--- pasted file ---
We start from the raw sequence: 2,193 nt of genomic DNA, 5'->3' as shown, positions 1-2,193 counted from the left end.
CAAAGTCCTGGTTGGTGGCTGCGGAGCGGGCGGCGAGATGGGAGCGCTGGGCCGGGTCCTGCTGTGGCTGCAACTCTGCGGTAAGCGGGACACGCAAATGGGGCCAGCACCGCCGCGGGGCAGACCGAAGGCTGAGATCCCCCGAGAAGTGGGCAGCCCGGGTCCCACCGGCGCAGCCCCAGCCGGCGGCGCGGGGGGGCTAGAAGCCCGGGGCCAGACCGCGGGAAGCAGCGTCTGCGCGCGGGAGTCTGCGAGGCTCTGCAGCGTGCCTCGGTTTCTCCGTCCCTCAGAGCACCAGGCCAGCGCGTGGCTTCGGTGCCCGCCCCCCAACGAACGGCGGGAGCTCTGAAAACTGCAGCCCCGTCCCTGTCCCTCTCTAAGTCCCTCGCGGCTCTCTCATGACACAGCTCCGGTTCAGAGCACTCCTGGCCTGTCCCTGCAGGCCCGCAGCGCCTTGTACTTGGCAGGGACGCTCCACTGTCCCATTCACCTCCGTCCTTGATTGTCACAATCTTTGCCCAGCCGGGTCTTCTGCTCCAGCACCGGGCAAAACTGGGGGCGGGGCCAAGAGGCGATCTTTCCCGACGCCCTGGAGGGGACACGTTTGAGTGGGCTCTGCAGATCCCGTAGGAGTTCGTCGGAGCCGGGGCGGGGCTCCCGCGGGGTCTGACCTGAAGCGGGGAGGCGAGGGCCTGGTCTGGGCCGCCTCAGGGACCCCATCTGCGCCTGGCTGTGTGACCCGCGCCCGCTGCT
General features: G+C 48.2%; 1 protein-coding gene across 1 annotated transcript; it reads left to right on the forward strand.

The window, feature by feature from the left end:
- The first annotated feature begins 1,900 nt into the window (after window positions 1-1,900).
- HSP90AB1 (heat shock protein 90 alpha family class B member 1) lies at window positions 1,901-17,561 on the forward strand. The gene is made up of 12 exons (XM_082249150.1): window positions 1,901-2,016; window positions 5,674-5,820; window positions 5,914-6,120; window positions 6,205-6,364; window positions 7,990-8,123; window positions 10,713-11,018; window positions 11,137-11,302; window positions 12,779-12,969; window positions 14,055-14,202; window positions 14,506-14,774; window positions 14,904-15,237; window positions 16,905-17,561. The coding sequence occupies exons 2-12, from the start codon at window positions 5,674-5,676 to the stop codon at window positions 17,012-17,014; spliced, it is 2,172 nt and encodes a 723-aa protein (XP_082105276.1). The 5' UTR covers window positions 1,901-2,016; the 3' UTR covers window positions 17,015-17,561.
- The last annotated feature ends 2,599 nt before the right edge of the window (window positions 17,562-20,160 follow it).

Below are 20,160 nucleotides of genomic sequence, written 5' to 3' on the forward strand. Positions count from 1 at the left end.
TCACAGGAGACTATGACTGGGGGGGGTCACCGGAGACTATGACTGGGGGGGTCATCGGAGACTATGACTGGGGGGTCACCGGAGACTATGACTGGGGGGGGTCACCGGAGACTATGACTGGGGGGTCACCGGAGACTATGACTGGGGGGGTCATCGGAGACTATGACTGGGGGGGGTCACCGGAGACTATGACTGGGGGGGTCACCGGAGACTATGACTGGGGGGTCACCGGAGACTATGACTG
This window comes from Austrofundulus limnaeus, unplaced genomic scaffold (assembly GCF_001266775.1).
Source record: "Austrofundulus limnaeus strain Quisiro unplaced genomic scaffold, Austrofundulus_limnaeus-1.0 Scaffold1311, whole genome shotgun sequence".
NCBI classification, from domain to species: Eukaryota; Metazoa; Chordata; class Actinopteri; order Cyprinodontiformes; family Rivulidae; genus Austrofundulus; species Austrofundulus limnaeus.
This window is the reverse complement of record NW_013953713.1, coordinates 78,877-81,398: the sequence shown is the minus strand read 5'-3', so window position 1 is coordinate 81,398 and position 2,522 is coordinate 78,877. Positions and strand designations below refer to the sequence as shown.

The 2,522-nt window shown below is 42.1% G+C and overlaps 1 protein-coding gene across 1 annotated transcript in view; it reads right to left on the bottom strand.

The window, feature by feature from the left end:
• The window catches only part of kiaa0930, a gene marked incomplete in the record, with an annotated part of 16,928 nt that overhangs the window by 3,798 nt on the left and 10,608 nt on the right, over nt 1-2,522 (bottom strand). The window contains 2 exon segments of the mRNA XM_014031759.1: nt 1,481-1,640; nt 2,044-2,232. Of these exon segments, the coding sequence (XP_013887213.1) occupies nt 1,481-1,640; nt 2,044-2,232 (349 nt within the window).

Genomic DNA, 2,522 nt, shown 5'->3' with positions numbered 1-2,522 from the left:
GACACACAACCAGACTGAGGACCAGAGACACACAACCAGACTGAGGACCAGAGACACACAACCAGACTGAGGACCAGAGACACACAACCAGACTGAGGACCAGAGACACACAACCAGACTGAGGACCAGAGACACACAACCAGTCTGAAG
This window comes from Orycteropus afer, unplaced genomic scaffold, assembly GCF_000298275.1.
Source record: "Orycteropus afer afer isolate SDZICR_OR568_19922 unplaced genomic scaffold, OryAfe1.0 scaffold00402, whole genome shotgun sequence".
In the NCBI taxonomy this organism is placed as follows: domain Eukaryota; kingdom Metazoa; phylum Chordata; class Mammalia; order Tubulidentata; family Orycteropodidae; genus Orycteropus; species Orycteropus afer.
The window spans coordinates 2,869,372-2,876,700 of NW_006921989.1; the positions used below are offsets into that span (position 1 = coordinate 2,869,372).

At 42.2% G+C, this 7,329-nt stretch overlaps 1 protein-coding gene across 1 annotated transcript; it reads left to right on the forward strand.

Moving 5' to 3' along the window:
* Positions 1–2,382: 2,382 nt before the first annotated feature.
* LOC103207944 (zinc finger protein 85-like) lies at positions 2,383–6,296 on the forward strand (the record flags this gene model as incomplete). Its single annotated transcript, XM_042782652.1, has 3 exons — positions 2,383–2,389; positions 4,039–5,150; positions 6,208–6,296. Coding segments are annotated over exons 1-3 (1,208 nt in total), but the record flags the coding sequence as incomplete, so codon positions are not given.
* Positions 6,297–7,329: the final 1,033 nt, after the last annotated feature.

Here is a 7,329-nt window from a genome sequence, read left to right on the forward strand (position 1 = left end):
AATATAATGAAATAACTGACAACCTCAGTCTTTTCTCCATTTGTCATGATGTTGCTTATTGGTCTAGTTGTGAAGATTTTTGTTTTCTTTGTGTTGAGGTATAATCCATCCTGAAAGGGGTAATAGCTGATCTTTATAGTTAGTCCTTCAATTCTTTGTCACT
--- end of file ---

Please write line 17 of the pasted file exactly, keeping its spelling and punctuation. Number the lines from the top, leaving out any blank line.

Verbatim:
Genomic DNA, 2,522 nt, shown 5'->3' with positions numbered 1-2,522 from the left: